Wednesday, August 31, 2005

Clouds brewing on the horizon

Mother’s battery-powered radio brings grim news: It is supposed to rain today. And not just a little drizzle. Full blown Southern Mississippi thunder storms. Which means if we do not put something on my father’s roof, there is going to be more water damage done to the house. Insult added to injury.

Hate to do it, but I wake Dad. He was snoring blissfully. Doesn’t like my rude interruption. Until I tell him about the forecast.

Oh, hell, he says. Go get your brother.

Jason is with Mel, at her mother’s house. One block north. I zig-zag the car past now-familiar mounds of debris, drive up to their house and yell through the open window screen: Jay-aaay, come out and play-aaay.” (a’ la The Warriors from 1979.) But nobody takes the bait. Of course it is early, Jason likes to stay up late, and he doesn’t have any kids, so there is a strong chance he is recumbent somewhere, snoring.

The front door is unlocked. I walk right into the living room. Cases of bottled water litter the floor. Mel is sleeping in one recliner. Jason in the other. His head is cast back and his mouth gapes, snoring mildly in the hot August air. He looks like my father, with a moustache. But without all the wrinkles, minus two hundred years of sun tanning.

Jason, I say.

He keeps snoring.


More of the same.


Mel wakes up. Looks at me. Looks at Jason. Looks at me. Rubs her eyes and stretches.

Jason, she says.

What? he asks. Waking up at the sound of her voice. Rubbing his eyes and stretching.

I need your help, I say. It’s going to rain in a couple of hours. We need to put some plastic on Dad’s roof.

He’s wearing what he wore yesterday. Jeans and a white t-shirt, stained yellow at the arm pits. Rubs his eyes some more and follows me out the door.

Be careful, Mel says as she rolls back to sleep.

Laundry list: hammers, roofing nails, plastic. That’s all we need for the repairs. And that is about all we have. Not including pieces of the neighbor’s wooden fence, which we pluck out of his yard and plan to use to anchor the edges of the plastic sheeting.

It isn’t bad for the first ten or twenty minutes, but the remains of the roof quickly start to heat up and I’m guessing it is somewhere in the neighborhood of 110 degrees while we’re working. The humidity doesn’t help. The lack of sleep doesn’t help. And it isn’t long before I’m literally drenched in sweat. Head to toe. My shirt is soaked. My hair is wet. My socks are wet. The sweat drips down the front of my shorts and leaves streaks like I’ve pissed myself. And the sun shoots through the cloudless sky to lump some more redness onto my neck.

I picked the wrong week to move to The Coast.

We get half of the exposed wood covered when my body decides to revolt. I don’t feel tired. I really WANT to wrap this up and take a break, but my right hand is not holding the nails correctly. I keep dropping them. They’re skidding down the roof and I’m not able to catch any of them. And when I do convince my fingers to hold one correctly, I can’t get the other hand to swing the hammer correctly. I hit my thumb, but it doesn’t hurt. Hardly any force behind it. Then I notice I’m hunching over, my head hanging down. Panting. Almost gasping for air as sweat rolls into my eyes. The world really isn't in focus right now. It's kinda grey and blurry at the edges. With black dots swirling around my head. Probably a plague of locust come to finish me.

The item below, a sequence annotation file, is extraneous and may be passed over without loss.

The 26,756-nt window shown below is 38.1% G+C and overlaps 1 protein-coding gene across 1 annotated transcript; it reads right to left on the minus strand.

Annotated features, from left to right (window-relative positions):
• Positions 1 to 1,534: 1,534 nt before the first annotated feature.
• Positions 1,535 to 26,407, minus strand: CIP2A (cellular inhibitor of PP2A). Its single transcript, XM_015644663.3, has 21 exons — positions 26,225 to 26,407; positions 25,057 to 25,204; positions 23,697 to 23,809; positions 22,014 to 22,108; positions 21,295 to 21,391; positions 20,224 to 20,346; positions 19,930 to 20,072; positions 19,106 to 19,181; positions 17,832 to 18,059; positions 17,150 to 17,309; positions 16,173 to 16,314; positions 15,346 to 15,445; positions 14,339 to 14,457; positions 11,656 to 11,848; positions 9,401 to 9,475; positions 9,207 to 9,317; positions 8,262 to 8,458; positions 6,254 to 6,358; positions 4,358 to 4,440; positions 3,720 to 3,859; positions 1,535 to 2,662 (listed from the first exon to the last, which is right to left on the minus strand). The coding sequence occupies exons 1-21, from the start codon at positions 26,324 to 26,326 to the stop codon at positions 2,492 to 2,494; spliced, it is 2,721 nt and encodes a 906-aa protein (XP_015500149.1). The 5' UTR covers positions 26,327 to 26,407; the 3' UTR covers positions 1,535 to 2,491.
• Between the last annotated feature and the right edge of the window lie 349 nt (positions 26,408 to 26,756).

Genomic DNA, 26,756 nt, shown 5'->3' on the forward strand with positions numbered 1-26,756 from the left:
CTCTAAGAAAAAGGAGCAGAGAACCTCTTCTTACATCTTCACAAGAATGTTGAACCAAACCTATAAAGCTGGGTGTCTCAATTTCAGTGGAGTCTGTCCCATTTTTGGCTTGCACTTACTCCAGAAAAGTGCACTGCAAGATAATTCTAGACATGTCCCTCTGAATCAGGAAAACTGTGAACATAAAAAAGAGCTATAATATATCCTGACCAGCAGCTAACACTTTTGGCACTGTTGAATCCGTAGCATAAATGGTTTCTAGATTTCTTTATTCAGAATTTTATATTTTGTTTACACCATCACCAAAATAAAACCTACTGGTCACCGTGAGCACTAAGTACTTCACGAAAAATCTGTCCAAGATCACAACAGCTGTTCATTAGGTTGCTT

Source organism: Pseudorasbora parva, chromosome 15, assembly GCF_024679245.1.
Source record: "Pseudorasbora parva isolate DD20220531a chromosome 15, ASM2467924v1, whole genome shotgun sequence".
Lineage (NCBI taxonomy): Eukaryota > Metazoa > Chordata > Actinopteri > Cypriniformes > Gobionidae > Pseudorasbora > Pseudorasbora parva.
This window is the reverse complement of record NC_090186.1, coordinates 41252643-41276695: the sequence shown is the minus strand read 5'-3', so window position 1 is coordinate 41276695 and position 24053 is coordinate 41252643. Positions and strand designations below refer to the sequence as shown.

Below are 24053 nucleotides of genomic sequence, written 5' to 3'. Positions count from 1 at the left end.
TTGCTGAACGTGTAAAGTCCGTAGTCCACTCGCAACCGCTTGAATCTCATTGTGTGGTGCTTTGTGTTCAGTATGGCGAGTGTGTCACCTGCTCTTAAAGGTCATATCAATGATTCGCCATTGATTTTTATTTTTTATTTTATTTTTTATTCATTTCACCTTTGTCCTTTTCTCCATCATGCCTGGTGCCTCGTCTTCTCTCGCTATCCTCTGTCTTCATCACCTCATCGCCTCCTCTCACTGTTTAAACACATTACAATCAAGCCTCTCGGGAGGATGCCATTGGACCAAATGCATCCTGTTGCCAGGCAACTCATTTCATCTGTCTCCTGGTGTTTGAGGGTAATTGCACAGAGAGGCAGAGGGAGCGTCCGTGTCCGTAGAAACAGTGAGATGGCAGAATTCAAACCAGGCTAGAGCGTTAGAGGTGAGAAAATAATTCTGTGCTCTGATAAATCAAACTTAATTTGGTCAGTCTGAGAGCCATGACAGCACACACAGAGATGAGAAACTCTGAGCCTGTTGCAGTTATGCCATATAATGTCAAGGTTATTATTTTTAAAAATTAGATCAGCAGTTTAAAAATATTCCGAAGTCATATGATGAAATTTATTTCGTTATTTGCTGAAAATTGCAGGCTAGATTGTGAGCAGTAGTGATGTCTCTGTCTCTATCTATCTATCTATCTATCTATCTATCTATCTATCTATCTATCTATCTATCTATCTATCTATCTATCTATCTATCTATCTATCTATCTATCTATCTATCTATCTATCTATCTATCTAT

What are you doing? Jason asks.

I don’t know.

Are you okay?

I don’t know.

Jon! Can you hear me?

I don’t know.


But I don’t hear the rest. I’m staring at my hands, like they’re new and I can return them if I kept the receipt. These bastard don’t work, I’d tell the guy who sold them to me. I want some new ones.

Then Jason’s lifting me onto my feet, one arm over his shoulder, taking the hammer away from me. Letting more nails roll down the roof. I’m just looking at him and trying to figure out why the hell I can’t talk and how we’re going to get down from here.

We tip-toe to the ladder. My sweat contributing to his. Moving slowly like two old men. Careful not to follow the nails tumbling to the ground. My legs work, if nothing else. So I can shimmy down the ladder.

And my mother is there. With cold bottles of water. And Gator Aide. Saying something that I don't hear. And Dad's jabbering at me. Just the sound of the ocean in my ears. I sit down and swallow orage Gator Aide. Rub the cold plastic on my face.

After I drink an entire bottle, I can hear again. My hands reboot and come back online. I'm able to focus my eyes and say polysyllabic words.

Nobody wants me to go back on the roof. But there are clouds brewing on the horizon. Dark ones. I imagine I can hear their thunder. And the neighbors who were looking at us like we were crazy for putting up plastic so early in the morning now scramble to get ladders and sheeting of their own.

We go back on our roof. But Mom has a new trick. Cold towels. She soaks some of them in the water from the bottom of the coolers and drapes them over our necks. Micro air conditioning.

I start to recover my senses. The nails are going in correctly, now. There’s actually a little less sweat pouring out of me. Not much longer, we'll be done. And it is almost time for lunch.

Nothing like complete physical exhaustion to work up an appetite.

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